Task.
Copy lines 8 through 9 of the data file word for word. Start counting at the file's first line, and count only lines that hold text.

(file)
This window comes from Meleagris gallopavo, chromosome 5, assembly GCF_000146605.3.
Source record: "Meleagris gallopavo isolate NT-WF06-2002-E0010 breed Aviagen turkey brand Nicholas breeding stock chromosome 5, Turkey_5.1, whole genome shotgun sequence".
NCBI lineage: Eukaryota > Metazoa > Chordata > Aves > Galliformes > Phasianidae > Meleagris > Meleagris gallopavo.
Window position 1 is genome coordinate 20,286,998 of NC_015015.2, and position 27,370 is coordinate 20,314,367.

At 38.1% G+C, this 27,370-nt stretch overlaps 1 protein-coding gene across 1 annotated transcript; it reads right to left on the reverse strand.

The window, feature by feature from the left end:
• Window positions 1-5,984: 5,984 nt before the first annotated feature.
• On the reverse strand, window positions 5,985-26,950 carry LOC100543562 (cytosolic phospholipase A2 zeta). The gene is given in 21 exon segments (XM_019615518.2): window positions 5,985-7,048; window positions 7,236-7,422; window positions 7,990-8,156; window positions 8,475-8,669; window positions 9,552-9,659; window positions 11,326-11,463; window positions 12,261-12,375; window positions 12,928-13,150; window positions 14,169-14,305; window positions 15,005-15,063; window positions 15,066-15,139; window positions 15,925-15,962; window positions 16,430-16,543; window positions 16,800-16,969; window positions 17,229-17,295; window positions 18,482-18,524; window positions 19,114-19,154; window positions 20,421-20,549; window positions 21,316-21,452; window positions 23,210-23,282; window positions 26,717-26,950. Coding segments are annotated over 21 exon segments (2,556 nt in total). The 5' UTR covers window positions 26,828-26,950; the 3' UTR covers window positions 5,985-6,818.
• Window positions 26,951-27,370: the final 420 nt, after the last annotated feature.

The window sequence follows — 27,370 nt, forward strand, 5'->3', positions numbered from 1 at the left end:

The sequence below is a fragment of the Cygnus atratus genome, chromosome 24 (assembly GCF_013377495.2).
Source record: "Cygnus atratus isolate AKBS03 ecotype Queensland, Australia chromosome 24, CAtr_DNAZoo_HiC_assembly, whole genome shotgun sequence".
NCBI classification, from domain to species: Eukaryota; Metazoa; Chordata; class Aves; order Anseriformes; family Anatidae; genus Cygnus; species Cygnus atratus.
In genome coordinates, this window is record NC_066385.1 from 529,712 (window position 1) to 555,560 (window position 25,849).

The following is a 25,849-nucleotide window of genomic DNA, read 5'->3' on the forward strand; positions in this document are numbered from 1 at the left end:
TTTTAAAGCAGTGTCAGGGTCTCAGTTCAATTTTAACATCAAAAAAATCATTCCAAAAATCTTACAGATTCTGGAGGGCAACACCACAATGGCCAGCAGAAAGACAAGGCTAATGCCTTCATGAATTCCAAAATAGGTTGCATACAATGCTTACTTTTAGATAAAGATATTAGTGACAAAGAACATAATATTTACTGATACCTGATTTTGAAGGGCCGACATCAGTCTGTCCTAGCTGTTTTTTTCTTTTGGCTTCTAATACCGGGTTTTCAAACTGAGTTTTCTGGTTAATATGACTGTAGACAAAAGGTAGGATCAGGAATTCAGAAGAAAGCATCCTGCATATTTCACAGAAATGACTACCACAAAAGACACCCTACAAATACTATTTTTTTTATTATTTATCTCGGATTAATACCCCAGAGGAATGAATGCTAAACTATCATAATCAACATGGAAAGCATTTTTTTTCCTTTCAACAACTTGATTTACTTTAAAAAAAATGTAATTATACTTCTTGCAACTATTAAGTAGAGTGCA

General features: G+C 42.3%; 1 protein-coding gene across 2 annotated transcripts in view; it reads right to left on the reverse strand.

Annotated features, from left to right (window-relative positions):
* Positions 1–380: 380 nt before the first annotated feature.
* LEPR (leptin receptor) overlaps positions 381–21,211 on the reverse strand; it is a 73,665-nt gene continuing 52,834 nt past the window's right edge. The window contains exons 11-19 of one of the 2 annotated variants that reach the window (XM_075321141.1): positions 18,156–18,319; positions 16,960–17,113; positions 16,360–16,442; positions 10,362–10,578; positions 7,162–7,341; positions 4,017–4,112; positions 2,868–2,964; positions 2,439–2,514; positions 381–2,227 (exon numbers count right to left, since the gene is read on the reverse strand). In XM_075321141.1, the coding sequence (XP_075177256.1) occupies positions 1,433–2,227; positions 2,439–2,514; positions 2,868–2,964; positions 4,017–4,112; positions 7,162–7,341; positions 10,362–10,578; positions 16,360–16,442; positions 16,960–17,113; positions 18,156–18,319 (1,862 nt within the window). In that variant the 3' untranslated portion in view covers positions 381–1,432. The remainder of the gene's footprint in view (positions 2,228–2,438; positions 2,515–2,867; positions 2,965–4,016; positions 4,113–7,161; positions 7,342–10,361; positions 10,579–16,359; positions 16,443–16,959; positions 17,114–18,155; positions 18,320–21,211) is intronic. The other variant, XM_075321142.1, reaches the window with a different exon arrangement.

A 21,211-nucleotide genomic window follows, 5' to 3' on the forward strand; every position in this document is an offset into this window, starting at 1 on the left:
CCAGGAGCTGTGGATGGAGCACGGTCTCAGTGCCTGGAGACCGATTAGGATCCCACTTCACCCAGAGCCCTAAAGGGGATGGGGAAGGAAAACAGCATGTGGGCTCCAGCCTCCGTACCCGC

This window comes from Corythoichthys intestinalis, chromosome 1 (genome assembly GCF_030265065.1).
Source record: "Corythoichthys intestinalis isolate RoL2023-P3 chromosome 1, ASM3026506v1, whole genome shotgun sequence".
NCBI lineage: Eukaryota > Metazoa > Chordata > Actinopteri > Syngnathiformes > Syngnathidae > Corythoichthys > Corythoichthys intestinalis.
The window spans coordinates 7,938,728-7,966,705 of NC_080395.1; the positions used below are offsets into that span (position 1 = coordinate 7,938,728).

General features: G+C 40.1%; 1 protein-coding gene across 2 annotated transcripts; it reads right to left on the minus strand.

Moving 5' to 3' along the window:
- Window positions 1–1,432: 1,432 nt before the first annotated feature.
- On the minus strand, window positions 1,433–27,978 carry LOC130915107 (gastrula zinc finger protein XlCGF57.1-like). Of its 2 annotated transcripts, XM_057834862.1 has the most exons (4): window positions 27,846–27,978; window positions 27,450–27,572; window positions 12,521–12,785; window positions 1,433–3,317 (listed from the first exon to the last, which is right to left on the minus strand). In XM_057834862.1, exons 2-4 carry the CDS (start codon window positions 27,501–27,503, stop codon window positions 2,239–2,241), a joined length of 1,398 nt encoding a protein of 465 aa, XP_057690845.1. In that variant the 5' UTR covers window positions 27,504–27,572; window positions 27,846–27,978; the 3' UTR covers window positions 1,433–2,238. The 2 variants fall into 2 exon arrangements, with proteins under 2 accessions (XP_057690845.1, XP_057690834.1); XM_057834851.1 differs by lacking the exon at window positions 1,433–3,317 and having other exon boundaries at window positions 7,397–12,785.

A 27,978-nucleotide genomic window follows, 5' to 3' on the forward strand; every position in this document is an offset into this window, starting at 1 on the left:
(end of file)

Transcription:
• On the reverse strand, window positions 5,985-26,950 carry LOC100543562 (cytosolic phospholipase A2 zeta). The gene is given in 21 exon segments (XM_019615518.2): window positions 5,985-7,048; window positions 7,236-7,422; window positions 7,990-8,156; window positions 8,475-8,669; window positions 9,552-9,659; window positions 11,326-11,463; window positions 12,261-12,375; window positions 12,928-13,150; window positions 14,169-14,305; window positions 15,005-15,063; window positions 15,066-15,139; window positions 15,925-15,962; window positions 16,430-16,543; window positions 16,800-16,969; window positions 17,229-17,295; window positions 18,482-18,524; window positions 19,114-19,154; window positions 20,421-20,549; window positions 21,316-21,452; window positions 23,210-23,282; window positions 26,717-26,950. Coding segments are annotated over 21 exon segments (2,556 nt in total). The 5' UTR covers window positions 26,828-26,950; the 3' UTR covers window positions 5,985-6,818.
• Window positions 26,951-27,370: the final 420 nt, after the last annotated feature.